August 16, 2022

Enable makes history by routing older males in King George

Enable is favored for the Arc after a unique sweep of the Epsom and Irish Oaks and King George (Photo courtesy Ascot via Twitter)

Khalid Abdullah’s homebred Enable, already ranked as an above-average dual Oaks winner, boosted her profile to historic proportions with a stunning victory in Saturday’s King George VI & Queen Elizabeth (G1) at Ascot.

The first filly ever to add the midsummer showpiece to titles in both the Epsom Oaks (G1) and the Irish equivalent at the Curragh, Enable rounded off another unique treble. She became an unprecedented third-generation King George winner, emulating sire Nathaniel (2011) and grandsire Galileo (2001).

Of more immediate interest, Enable’s 4 1/2-length romp over Ulysses propelled her into clear favoritism for the Prix de l’Arc de Triomphe (G1), and earned her a ticket to the Breeders’ Cup Turf (G1) under the “Win & You’re In” provisions.

The John Gosden trainee was dispatched as the 5-4 favorite in her first tilt versus older males, and she made those odds look too generous. Enable also rewarded jockey Frankie Dettori for enduring a strict dieting regimen to make her 119-pound weight assignment, a 14-pound concession from her elders. Dettori revealed that in six days, he’d lost seven pounds.

Despite racing a bit keenly stalking her pacemaker Maverick Wave, Enable still packed a wallop in the stretch. She moved in tandem with stablemate Jack Hobbs as they overtook the weakening leader turning for home, then drew right off from him. Jack Hobbs gave way abruptly in a way implying something was amiss.

Defending champion Highland Reel was all heart churning on wider out, but the rain had turned the ground all against him, and he could not get enough traction. His full brother Idaho, more ground-adaptable, kept on to better effect without threatening the winner.

The only rival to try to make a race of it was Ulysses, who wasn’t best suited by the going either. Traveling well behind Enable in upper stretch, the last-out Eclipse (G1) winner was waiting to play his hand, for he can’t sustain a run if moving too soon. But Enable left him standing in a couple of strides. Although Ulysses responded in earnest pursuit, the star filly was long gone.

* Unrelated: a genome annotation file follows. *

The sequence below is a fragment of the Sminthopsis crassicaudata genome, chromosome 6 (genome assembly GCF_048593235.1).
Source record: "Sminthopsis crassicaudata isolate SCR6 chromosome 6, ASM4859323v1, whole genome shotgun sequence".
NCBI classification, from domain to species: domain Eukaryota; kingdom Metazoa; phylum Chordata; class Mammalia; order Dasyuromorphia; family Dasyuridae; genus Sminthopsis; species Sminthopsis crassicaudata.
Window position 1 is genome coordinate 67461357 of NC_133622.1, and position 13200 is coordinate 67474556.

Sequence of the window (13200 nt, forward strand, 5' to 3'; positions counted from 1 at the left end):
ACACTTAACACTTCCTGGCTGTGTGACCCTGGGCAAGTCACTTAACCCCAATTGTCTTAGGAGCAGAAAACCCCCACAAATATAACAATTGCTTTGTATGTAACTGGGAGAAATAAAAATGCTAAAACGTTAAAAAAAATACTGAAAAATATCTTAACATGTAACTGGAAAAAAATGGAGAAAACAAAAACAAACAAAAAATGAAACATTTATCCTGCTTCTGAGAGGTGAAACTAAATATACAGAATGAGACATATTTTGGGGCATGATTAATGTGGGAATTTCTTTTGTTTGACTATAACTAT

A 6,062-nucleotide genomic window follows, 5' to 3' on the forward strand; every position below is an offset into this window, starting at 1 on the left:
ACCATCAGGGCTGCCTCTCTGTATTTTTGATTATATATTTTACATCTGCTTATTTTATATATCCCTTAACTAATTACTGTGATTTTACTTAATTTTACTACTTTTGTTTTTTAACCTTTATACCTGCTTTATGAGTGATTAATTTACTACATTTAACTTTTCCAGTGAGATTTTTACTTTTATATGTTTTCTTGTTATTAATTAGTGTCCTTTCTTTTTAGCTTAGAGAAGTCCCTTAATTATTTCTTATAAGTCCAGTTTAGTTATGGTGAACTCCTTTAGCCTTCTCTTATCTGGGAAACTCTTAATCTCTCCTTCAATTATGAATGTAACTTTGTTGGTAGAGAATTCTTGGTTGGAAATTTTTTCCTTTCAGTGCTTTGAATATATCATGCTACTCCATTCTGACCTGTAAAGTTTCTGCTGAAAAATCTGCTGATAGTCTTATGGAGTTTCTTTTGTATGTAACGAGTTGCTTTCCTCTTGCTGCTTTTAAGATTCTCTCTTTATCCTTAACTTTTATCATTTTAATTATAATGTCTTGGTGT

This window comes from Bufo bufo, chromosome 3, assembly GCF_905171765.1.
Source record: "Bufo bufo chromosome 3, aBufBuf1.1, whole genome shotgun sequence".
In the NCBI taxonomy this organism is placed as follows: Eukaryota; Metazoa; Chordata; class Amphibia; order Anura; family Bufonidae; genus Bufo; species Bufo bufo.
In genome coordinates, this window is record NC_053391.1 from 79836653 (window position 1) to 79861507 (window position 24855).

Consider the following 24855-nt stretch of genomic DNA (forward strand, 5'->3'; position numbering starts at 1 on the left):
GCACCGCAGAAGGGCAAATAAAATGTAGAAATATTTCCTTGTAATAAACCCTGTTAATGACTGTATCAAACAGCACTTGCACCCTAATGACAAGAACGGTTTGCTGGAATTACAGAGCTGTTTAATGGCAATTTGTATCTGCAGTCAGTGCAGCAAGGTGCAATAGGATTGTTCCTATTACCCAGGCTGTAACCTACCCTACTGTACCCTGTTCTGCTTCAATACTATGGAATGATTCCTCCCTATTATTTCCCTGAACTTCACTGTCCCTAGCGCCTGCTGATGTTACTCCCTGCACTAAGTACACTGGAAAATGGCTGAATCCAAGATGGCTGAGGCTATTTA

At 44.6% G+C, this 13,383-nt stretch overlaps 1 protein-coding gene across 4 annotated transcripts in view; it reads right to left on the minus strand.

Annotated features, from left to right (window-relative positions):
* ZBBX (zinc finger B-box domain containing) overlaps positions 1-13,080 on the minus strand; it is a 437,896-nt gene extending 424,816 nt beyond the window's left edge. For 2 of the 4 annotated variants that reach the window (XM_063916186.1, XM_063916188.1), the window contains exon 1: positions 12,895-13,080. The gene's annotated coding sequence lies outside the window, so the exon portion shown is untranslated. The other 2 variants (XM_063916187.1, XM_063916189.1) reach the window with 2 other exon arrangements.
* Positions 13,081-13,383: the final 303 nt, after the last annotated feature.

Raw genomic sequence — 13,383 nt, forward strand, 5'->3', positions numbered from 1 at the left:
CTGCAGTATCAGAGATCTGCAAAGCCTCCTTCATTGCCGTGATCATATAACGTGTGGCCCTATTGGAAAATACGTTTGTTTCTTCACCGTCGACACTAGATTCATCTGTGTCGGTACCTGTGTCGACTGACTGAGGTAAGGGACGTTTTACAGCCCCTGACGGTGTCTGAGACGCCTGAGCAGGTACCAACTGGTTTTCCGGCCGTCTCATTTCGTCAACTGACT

Ulysses held second by three-quarters of a length from a rallying Idaho. There was a four-length gap back to Highland Reel, followed by Benbatl (the only three-year-old colt in the line-up), Desert Encounter, My Dream Boat, Maverick Wave, and the tailed-off Jack Hobbs and Argentine invader Sixties Song, a fast-ground aficonado who came a long way only to find unsuitable conditions.

Enable negotiated 1 1/2 miles in 2:36.22 on a course officially labeled “good to soft.” But the going was downgraded to soft for the very next race. Between the significant rain that poured down prior to the King George, the way the course looked as they galloped over it, and the spattered horses and riders, it was probably riding softer than the official description.

Enable advanced her record to five-for-six, her only loss coming in her seasonal reappearance in a Newbury conditions race, where she was third to stablemate Shutter Speed. She’s improved in each subsequent outing, from her smart Cheshire Oaks to her heroics at Epsom and the Curragh, and now her historic King George.

Three other sophomore fillies have won the King George – Dahlia (1973), who’d also taken the Irish Oaks (and later repeated as a four-year-old in the 1974 King George); Pawneese (1976), successful in both the Epsom and French Oaks (G1); and past Gosden pupil Taghrooda (2014), who scored at Epsom as well.

Another Oaks heroine, Time Charter, added the King George at four in 1983. The first two distaffers to garner the King George, *Aunt Edith II (1966) and Park Top (1969), were older horses who did not win classics at three. The most recent older filly to take top honors, Danedream (2012), had edged defending champion Nathaniel in an epic finish. Danedream was a classic winner by way of the Oaks d’Italia (G2) but more significantly ran off the screen in the 2011 Arc.

Enable’s sire Nathaniel has joined some august company as a King George winner to sire one, a distinction he’s achieved in his very first crop. That club comprises *Ribot (1956), sire of Ragusa (1963); *Ballymoss (1958), sire of Royal Palace (1968); Busted (1967), sire of Mtoto (1988); Nijinsky II (1970), sire of Ile de Bourbon (1978) and Lammtarra (1995); Mill Reef (1971), sire of Reference Point (1987); Nashwan (1989), sire of Swain (1997-98); Montjeu (2000), sire of Hurricane Run (2006); and his own aforementioned sire Galileo, responsible for Nathaniel and Highland Reel (2016).

Galileo’s line owned Saturday’s King George superfecta. Aside from being the paternal grandsire of Enable and sire of fourth Highland Reel, Galileo sired the runner-up Ulysses and third Idaho.

Enable is now aiming for the August 24 Yorkshire Oaks (G1) during the Ebor Festival, with the Arc decision to follow thereafter. It’s too early to tell if the Breeders’ Cup could be in the mix for a filly who’s had a busy season so far, but Del Mar has been on the itinerary for the blossoming Ulysses, and Highland Reel’s a logical candidate to mount a Turf title defense on the firm ground he craves.